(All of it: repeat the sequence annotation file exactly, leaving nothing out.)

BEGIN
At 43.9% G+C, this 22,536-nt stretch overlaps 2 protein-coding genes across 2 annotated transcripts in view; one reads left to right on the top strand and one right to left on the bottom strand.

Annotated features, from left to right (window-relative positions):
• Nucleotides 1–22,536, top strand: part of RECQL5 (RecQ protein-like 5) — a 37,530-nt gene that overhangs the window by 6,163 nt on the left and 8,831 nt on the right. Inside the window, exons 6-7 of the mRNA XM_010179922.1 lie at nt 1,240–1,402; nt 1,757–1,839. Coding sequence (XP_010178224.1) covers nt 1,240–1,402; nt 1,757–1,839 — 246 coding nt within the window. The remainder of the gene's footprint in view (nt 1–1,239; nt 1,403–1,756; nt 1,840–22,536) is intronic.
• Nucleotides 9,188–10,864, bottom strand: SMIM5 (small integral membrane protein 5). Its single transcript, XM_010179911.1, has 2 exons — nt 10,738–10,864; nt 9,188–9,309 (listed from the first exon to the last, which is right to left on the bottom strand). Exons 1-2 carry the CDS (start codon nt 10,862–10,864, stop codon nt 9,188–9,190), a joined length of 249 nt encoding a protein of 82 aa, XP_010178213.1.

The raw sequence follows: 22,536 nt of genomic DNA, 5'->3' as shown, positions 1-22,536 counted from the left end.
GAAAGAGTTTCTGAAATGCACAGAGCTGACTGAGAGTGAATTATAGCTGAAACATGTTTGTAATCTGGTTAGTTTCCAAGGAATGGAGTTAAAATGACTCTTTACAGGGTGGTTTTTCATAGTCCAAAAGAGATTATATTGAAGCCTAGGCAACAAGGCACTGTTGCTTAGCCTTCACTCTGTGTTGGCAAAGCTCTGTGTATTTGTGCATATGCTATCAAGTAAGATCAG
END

At 43.9% G+C, this 22,536-nt stretch overlaps 2 protein-coding genes across 2 annotated transcripts in view; one reads left to right on the top strand and one right to left on the bottom strand.

Annotated features, from left to right (window-relative positions):
• Nucleotides 1–22,536, top strand: part of RECQL5 (RecQ protein-like 5) — a 37,530-nt gene that overhangs the window by 6,163 nt on the left and 8,831 nt on the right. Inside the window, exons 6-7 of the mRNA XM_010179922.1 lie at nt 1,240–1,402; nt 1,757–1,839. Coding sequence (XP_010178224.1) covers nt 1,240–1,402; nt 1,757–1,839 — 246 coding nt within the window. The remainder of the gene's footprint in view (nt 1–1,239; nt 1,403–1,756; nt 1,840–22,536) is intronic.
• Nucleotides 9,188–10,864, bottom strand: SMIM5 (small integral membrane protein 5). Its single transcript, XM_010179911.1, has 2 exons — nt 10,738–10,864; nt 9,188–9,309 (listed from the first exon to the last, which is right to left on the bottom strand). Exons 1-2 carry the CDS (start codon nt 10,862–10,864, stop codon nt 9,188–9,190), a joined length of 249 nt encoding a protein of 82 aa, XP_010178213.1.

The raw sequence follows: 22,536 nt of genomic DNA, 5'->3' as shown, positions 1-22,536 counted from the left end.
GAAAGAGTTTCTGAAATGCACAGAGCTGACTGAGAGTGAATTATAGCTGAAACATGTTTGTAATCTGGTTAGTTTCCAAGGAATGGAGTTAAAATGACTCTTTACAGGGTGGTTTTTCATAGTCCAAAAGAGATTATATTGAAGCCTAGGCAACAAGGCACTGTTGCTTAGCCTTCACTCTGTGTTGGCAAAGCTCTGTGTATTTGTGCATATGCTATCAAGTAAGATCAG